Highland News Leader

Highland Police Chief Terry Bell dies after battle with cancer

Highland Police Chief Terry Bell passed away Aug. 11 after a nearly two-year battle with cancer. Bell served the Highland Police Department for almost 10 years and the Collinsville Police Department for 21 years.
Highland Police Chief Terry Bell passed away Aug. 11 after a nearly two-year battle with cancer. Bell served the Highland Police Department for almost 10 years and the Collinsville Police Department for 21 years. Provided by the Bell family

Highland Police Chief Terry M. Bell died Saturday after an almost two-year battle with cancer.

He was 55.

The news was announced late Saturday night in a Facebook post from the Highland Police Department.

“It is with great sadness and heavy hearts that we announce the passing of Chief Terry M. Bell, Chief of Police and Public Safety Director for the City of Highland. Chief Bell proudly served the City of Highland for 10 years, and served the City of Collinsville for 20 years prior to that. Godspeed Chief Bell, you will be missed. A grateful department and community salute you,” The department wrote.

Police Lt. Chris Conrad, who was tabbed as Bell’s replacement following command training, said funeral services for Bell will be held next weekend.

Bell, who was originally from Mattoon, began his career in public service with the United States Marine Corps. On his retirement from the military, Bell began a career in law enforcement.

After brief stints at the National City and Freeburg police departments, Bell entered the Collinsville Police Department in 1988. He would serve the department for the next 21 years.

“While he was with Collinsville he served in just about every position that they had in their department,” Conrad said.

Collinsville Police Chief Steve Evans said that before he came to the department, he watched from afar as Bell and the department’s leadership team shaped the agency.

Among his contributions in Collinsville, Bell helped to design the current police department building. Bell also helped improve City Hall operations and led an effort with the city’s Community Development Department to address code issues and curb crime around multiunit housing buildings.

Bell left Collinsville as assistant-chief, before being picked over nine other candidates for his position at the Highland Police Department at the beginning of 2009.

“He saw this job as the end all be all in where he wanted to be and where he wanted to make his difference,” Conrad said.

City Manager Mark Latham said he knew he would be a great fit for the community.

During the interview process, Latham said he was impressed by Bell’s demeanor and his understanding of the expectations of leading a police force in a smaller town.

“That’s something that he projected very well,” Latham said.

Lt. Conrad, who worked for the department at the time of Bell’s hiring and was promoted by him to the ranks of sergeant and lieutenant, said the former chief worked to advance the department in many ways.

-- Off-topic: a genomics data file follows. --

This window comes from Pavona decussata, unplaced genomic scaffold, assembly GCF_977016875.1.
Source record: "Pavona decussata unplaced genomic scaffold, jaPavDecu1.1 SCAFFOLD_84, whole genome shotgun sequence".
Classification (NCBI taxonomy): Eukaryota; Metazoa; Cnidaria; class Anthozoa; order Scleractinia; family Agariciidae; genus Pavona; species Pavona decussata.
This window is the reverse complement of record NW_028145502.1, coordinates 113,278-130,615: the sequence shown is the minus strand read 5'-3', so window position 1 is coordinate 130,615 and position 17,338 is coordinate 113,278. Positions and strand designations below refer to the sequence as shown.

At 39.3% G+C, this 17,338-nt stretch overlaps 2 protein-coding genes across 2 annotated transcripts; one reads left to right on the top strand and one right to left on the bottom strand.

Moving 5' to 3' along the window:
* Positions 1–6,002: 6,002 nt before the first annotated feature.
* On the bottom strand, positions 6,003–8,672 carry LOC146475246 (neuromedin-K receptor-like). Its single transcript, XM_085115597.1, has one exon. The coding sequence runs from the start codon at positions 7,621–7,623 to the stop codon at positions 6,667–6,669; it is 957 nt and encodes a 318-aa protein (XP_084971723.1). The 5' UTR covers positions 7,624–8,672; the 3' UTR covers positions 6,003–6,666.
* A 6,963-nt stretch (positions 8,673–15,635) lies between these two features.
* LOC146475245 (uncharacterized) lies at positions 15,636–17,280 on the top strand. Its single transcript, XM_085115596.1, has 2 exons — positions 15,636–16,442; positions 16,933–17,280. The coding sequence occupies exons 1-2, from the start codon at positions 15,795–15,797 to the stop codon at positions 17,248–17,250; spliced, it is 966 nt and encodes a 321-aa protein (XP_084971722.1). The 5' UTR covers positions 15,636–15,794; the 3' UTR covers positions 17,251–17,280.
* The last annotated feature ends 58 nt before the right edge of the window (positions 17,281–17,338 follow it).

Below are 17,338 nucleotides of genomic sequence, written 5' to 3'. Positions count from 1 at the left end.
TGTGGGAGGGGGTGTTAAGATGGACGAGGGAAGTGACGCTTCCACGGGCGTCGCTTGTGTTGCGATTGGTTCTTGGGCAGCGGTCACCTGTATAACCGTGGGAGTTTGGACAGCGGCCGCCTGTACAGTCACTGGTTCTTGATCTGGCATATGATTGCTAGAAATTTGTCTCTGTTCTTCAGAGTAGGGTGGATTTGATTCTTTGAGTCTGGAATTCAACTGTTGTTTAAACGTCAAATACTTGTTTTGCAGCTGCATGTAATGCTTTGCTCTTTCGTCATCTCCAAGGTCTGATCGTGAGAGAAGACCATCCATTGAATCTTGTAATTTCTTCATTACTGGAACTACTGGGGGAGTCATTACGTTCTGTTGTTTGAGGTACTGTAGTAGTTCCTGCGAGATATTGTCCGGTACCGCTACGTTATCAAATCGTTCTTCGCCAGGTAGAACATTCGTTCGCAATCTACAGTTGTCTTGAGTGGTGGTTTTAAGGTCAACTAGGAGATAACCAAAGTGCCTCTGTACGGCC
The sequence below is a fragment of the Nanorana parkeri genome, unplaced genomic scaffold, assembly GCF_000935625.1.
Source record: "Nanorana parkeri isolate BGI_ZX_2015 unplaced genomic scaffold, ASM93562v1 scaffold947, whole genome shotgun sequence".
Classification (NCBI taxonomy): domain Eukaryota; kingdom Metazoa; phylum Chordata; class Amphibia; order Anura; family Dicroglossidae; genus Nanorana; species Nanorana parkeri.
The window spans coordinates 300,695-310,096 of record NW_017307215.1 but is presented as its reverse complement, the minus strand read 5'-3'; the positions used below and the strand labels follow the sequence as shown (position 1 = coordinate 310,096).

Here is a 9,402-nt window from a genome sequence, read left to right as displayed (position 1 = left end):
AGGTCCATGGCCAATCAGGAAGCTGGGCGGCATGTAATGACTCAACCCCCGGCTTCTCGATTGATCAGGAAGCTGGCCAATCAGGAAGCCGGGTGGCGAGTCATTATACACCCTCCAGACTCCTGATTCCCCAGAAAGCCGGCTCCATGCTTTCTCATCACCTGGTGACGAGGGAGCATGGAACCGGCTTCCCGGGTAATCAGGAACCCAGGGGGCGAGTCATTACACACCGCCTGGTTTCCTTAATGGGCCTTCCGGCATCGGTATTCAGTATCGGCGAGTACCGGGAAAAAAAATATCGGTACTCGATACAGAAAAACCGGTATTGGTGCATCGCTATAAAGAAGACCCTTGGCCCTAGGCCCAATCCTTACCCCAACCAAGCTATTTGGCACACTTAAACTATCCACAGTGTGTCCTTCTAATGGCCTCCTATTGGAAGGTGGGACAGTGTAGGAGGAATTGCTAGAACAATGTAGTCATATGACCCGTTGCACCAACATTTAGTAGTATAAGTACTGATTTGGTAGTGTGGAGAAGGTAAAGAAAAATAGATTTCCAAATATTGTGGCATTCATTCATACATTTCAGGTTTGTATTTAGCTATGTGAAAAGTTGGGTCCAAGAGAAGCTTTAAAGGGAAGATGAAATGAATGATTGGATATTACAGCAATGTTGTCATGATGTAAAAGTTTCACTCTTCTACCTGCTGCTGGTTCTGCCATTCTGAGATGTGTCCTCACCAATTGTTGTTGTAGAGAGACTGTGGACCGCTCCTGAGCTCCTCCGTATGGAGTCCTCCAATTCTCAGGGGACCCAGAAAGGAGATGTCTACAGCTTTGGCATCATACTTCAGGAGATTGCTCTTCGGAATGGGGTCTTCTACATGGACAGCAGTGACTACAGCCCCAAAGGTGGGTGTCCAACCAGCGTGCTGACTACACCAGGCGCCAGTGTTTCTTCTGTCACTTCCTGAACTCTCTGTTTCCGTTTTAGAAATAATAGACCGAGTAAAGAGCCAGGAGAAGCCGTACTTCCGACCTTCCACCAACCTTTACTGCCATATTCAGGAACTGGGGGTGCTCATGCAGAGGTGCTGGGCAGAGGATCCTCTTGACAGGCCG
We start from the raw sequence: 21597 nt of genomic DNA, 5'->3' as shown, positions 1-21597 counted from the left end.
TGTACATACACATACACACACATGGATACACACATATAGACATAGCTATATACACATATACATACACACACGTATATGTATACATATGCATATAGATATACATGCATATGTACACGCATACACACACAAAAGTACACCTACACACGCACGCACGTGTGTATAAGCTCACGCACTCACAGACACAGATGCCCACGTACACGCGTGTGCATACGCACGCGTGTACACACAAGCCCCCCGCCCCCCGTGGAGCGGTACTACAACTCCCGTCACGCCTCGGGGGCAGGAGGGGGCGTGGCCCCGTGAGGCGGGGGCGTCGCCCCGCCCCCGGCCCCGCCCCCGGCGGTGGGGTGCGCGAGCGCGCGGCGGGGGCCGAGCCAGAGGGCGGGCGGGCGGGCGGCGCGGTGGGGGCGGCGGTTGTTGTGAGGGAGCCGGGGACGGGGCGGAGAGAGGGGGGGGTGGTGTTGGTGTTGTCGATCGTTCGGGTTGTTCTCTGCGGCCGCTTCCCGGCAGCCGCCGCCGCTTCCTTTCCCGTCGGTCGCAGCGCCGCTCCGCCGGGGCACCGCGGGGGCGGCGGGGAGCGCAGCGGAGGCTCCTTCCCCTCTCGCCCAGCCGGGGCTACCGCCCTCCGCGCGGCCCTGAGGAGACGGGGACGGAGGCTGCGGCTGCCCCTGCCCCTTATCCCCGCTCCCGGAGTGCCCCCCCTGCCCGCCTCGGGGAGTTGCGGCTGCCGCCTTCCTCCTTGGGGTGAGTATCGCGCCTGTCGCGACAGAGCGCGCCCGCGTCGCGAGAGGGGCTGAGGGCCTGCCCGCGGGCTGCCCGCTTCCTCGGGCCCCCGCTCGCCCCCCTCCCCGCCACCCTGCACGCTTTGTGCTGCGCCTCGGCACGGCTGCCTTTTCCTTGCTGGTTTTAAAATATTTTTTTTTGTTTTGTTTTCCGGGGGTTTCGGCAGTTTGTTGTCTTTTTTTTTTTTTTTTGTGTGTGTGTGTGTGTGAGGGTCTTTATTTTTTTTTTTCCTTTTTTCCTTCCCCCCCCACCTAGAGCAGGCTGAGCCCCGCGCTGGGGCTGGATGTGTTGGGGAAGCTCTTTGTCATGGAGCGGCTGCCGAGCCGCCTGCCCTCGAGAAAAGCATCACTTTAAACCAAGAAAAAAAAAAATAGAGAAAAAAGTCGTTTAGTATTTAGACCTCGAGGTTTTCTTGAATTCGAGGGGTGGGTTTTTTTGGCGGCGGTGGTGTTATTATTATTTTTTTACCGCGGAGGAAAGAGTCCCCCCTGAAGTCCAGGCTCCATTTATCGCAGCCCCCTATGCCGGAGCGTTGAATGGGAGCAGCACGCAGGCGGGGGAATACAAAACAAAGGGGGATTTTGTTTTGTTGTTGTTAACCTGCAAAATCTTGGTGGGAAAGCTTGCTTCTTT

“He kind of came in and jumped with both feet into tackling a lot of the issues that we had,” Conrad said.

After securing funding, Bell worked to correct technology issues and modernize the Highland police fleet.

Bell also initiated a radio project for a more accessible communication system. Before the project, Conrad said the police system operated off of a very small antenna, which caused coverage problems and prevented officers from calling out in specific areas. Bell helped to raise a 250-foot radio tower that allows officers to talk out of county and state on their portable and in-car radios.

“It is a huge upgrade to the system from what we had before and it is a system that will serve the city of Highland for probably 30 to 40 years,” Conrad said.

Bell also changed the department’s record management system, which now utilizes a mapping component, a computer aided dispatch, and has improved how officers issue citations.

“It’s really streamlined and modernized how we operate the police department,” Conrad said.

Bell was also the major proponent behind revitalizing the effort to raise a new public safety facility.

Before his retirement, Bell was able to secure a design and floor plans for the building, which will house main operations of the police, fire and EMS departments. Mayor Joe Michaelis said the project has been Bell’s longstanding dream.

“Chief bell paved the way with all the time and effort into this project to make it become an eventual reality,” Michaelis said.

However, Bell’s colleagues said his impact spans far beyond tangible accomplishments.

When Bell started with the force, the department was seeing a high turnover of retiring officers. Bell’s colleagues said he worked to mentor and mold younger officers.

“This has given him the ability to put his stamp on how they are trained and how they are indoctrinated into the job,” Conrad said.

Conrad said Bell also put an emphasis on training. He said this outlook on education has created a more professional department, vastly improved the force’s relationship with the public, and encouraged many officers to go back to school.

“We bolstered a department that probably has more bachelor’s degrees and master’s degrees per officer than just about any department in the area,” Conrad said.

Bell served as president of the Southern Illinois Police Chief’s Association, and was a member of the Illinois Association of Chiefs of Police, and the International Association of Chiefs of Police. Bell also served on the Madison County 911 Advisory Board.

“I think the most notable attribute that Chief Bell gave to this community was that he had the respect and admiration of the people he supervised as well as the community,” Michaelis said.

“I think that’s why he probably became the not just department leader, but the community leader that he became,” Conrad said.

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